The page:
George Brett’s pine tar incident hits 30-year anniversary

FILE - In this Feb. 16, 2013 file photo, Kansas City Royals Hall of Famer George Brett catches a ball as he bats to infielders during a spring training baseball workout in Surprise, Ariz. Brett has been appointed the Kansas City Royals' interim hitting coach as part of a shakeup aimed at pulling the struggling team out of its skid.  The team announced the move before Thursday night's, May 30, 2013 game in St. Louis. (AP Photo/Charlie Riedel, File)
FILE - In this Feb. 16, 2013 file photo, Kansas City Royals Hall of Famer George Brett catches a ball as he bats to infielders during a spring training baseball workout in Surprise, Ariz. Brett has been appointed the Kansas City Royals' interim hitting coach as part of a shakeup aimed at pulling the struggling team out of its skid. The team announced the move before Thursday night's, May 30, 2013 game in St. Louis. (AP Photo/Charlie Riedel, File)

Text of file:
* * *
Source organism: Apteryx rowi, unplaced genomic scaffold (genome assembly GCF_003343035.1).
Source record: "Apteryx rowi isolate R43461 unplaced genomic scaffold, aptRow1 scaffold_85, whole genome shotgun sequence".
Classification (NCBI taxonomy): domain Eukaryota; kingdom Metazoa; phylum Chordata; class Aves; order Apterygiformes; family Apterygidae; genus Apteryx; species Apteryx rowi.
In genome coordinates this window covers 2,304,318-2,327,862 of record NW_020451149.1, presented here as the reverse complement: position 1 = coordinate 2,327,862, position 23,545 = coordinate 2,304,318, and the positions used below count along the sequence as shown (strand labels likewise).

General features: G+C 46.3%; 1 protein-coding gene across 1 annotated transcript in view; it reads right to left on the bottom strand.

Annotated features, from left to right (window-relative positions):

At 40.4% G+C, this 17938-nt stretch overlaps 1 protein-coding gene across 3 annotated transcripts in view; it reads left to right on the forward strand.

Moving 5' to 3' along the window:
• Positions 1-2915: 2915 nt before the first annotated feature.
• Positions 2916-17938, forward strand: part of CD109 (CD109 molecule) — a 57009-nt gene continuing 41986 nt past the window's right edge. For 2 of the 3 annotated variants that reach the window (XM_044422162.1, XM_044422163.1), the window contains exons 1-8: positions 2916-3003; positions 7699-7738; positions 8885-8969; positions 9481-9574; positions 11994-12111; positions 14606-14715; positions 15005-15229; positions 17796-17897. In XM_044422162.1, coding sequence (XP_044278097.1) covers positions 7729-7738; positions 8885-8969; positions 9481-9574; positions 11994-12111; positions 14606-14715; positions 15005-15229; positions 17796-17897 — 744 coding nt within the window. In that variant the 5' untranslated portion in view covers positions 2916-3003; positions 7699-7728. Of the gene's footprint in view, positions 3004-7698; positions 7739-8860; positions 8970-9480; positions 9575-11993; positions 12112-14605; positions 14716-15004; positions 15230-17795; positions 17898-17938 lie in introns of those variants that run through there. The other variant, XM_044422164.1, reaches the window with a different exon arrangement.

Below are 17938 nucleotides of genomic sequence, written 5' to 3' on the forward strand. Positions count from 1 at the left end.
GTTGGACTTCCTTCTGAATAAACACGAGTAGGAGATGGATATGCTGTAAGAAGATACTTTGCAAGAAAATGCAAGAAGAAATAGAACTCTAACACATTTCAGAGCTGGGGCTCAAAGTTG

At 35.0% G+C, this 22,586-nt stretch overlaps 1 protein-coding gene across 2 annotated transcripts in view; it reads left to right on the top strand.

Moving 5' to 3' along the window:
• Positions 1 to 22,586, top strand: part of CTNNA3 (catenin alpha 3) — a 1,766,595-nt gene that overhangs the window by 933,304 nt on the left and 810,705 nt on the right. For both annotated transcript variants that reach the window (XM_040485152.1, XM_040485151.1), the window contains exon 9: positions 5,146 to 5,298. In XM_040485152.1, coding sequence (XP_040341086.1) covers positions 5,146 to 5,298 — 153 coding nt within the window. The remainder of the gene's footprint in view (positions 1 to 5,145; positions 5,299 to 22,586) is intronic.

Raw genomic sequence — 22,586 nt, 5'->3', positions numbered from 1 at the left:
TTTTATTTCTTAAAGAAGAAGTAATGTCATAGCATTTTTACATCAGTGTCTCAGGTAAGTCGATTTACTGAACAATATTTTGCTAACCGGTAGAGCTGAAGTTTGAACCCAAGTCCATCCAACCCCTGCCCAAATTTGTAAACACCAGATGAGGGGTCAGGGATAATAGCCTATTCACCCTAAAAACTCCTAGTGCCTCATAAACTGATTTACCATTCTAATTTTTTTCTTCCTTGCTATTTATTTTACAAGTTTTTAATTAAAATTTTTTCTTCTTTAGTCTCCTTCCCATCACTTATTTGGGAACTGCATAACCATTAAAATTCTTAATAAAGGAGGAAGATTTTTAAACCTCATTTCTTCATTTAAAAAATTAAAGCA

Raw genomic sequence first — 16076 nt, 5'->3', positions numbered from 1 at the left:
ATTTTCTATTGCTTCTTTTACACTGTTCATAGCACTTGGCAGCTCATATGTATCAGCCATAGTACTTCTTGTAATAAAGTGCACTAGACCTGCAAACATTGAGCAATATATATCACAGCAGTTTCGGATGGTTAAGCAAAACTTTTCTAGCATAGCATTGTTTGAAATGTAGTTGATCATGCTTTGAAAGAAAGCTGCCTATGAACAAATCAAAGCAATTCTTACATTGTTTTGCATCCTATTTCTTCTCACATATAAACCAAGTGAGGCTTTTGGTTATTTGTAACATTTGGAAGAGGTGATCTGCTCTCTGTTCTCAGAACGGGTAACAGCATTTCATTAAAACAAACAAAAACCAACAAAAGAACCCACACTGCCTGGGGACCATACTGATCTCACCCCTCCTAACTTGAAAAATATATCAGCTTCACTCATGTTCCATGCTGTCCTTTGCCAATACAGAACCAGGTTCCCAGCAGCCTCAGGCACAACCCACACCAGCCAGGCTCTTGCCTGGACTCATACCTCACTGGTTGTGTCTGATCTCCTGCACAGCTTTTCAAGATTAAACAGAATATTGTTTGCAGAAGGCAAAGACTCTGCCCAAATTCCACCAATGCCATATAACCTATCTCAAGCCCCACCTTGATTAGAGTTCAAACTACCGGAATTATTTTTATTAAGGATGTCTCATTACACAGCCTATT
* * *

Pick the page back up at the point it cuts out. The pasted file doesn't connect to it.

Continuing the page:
KANSAS CITY, Mo. (AP) - The image of George Brett racing out of the dugout at old Yankee Stadium and jabbing his finger in the face of umpire Tim McClelland remains one of the most iconic in baseball history.

Indeed, it’s hard for Brett to imagine it happened 30 years ago on Wednesday.

The eventual Hall of Famer had just hit a go-ahead homer for the Royals in the ninth inning, and Yankees manager Billy Martin ambled out of the home dugout. He asked McClelland to check the pine tar on the bat, and sure enough, the umpire decided the bat was illegal.

Brett raced onto the field and the legend of the “pine tar game” was born.

American League president Lee MacPhail overturned the umpire’s ruling four days later, and the game resumed nearly a month after that with the Royals closing out a 5-4 win.

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